World Bank: Tackle warming or poverty remains
Climate change will hit all nations, but especially the poor ones, says new World Bank report. Warming could flood Vietnam and Bangladesh, dry out other areas, causing water scarcity.
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Kim said the World Bank plans to further meld climate change with development in its programs.Skip to next paragraph
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Last year, the Bank doubled its funding for countries seeking to adapt to climate change, and now operates $7.2 billion in climate investment funds in 48 countries.
The World Bank study comes as almost 200 nations will meet in Doha, Qatar, from Nov. 26 to Dec. 7 to try to extend the Kyoto Protocol, the existing plan for curbing greenhouse gas emissions by developed nations that runs to the end of the year.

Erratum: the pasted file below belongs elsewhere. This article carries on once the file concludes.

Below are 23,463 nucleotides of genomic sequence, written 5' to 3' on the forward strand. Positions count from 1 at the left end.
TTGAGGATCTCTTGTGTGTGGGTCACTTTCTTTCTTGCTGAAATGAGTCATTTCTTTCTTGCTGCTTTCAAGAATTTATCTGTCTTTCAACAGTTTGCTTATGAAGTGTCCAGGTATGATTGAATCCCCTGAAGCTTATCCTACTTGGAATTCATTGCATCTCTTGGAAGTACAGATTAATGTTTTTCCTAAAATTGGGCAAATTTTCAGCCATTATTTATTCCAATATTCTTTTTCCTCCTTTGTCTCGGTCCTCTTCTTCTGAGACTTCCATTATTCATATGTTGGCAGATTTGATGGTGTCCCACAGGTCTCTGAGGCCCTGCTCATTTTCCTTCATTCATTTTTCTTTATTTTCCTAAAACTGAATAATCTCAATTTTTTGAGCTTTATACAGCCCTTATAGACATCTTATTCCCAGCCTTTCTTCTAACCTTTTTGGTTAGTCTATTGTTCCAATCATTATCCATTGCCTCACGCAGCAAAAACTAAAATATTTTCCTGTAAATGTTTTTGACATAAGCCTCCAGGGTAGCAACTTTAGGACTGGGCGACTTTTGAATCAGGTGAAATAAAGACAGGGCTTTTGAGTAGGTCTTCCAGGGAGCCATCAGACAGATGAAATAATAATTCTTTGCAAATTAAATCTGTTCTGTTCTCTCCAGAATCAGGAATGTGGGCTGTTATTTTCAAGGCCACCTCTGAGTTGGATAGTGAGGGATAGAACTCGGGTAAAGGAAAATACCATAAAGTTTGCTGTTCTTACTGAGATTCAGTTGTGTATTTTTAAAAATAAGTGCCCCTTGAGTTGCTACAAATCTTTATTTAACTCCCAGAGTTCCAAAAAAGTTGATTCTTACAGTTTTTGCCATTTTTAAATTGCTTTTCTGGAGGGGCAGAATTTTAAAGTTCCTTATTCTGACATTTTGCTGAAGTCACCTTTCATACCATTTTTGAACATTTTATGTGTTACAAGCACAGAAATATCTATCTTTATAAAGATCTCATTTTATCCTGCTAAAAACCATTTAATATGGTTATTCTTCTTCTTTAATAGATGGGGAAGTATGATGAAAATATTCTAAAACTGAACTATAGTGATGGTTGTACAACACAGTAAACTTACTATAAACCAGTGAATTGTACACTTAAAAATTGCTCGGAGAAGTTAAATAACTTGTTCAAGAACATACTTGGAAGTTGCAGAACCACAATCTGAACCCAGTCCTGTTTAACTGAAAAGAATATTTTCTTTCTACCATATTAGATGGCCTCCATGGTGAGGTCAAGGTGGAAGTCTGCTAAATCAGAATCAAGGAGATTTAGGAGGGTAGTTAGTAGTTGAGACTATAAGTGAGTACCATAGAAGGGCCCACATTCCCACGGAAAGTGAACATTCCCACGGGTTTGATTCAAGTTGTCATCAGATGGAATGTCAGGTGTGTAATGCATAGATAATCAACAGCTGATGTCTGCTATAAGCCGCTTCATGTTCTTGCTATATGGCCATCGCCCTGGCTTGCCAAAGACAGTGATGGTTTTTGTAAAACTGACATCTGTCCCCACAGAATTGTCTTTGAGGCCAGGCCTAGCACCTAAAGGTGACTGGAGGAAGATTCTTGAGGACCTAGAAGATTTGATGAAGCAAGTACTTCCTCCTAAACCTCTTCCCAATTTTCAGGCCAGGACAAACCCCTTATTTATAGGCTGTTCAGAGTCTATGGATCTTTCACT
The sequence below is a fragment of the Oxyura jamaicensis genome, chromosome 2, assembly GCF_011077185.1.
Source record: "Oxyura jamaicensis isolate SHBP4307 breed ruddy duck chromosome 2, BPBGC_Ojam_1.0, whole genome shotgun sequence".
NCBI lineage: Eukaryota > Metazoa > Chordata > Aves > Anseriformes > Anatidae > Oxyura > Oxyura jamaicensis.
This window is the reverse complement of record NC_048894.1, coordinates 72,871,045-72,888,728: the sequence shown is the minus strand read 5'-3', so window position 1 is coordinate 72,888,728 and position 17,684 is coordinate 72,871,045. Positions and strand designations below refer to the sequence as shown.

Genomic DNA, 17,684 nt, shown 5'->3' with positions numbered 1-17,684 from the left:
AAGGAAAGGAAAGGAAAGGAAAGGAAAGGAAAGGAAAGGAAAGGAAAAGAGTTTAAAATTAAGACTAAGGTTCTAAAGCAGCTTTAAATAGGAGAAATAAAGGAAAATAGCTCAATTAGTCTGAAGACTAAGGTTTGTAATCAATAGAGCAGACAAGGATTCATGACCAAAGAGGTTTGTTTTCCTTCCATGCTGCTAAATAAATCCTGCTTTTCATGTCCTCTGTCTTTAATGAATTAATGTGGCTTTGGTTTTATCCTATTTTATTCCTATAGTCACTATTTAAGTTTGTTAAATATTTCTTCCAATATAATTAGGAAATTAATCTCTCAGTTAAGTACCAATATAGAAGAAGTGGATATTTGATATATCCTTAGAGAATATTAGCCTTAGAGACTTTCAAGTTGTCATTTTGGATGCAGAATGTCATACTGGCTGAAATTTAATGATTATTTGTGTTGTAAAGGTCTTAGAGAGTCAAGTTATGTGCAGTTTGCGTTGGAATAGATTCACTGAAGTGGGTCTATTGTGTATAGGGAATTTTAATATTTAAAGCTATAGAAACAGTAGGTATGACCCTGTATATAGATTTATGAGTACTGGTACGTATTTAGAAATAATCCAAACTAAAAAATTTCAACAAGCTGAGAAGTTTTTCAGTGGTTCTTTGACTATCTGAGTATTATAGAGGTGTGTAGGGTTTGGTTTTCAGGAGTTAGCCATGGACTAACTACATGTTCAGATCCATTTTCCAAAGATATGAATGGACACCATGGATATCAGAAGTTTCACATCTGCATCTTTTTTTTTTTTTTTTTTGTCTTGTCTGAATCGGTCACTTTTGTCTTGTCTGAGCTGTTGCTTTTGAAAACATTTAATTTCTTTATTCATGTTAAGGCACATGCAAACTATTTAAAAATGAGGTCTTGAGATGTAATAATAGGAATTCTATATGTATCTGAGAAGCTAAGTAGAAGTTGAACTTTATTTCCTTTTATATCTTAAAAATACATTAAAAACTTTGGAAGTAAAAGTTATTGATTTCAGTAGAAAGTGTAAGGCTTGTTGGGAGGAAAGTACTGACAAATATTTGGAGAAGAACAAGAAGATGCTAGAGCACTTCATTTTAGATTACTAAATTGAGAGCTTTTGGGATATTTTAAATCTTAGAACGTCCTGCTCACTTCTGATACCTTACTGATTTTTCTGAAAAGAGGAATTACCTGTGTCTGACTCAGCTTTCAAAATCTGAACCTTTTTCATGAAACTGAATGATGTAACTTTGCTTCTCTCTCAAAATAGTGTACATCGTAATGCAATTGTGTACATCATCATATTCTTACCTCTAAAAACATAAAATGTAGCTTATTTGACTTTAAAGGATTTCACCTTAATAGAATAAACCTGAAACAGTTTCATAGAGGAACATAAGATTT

They have been trying off and on since Kyoto was agreed in 1997 to widen limits on emissions but have been unable to find a formula acceptable to both rich and poor nations.
Emerging countries like China, the world's biggest emitter of greenhouse gases, have said the main responsibility to cut emissions lies with developed nations, which had a headstart in sparking global warming.
Combating climate change also poses a challenge for the poverty-fighting World Bank: how to balance global warming with immediate energy needs in poor countries.
In 2010, the World Bank approved a $3.75 billion loan to develop a coal-fired power plant in South Africa despite lack of support from the United States, Netherlands and Britain due to environmental concerns.
"There really is no alternative to urgent action given the devastating consequences of climate change," global development group Oxfam said in a statement. "Now the question for the World Bank is how it will ensure that all of its investments respond to the imperatives of the report."
Kim said the World Bank tries to avoid investing in coal unless there are no other options.
"But at the same time, we are the group of last resort in finding needed energy in countries that are desperately in search of it," he said.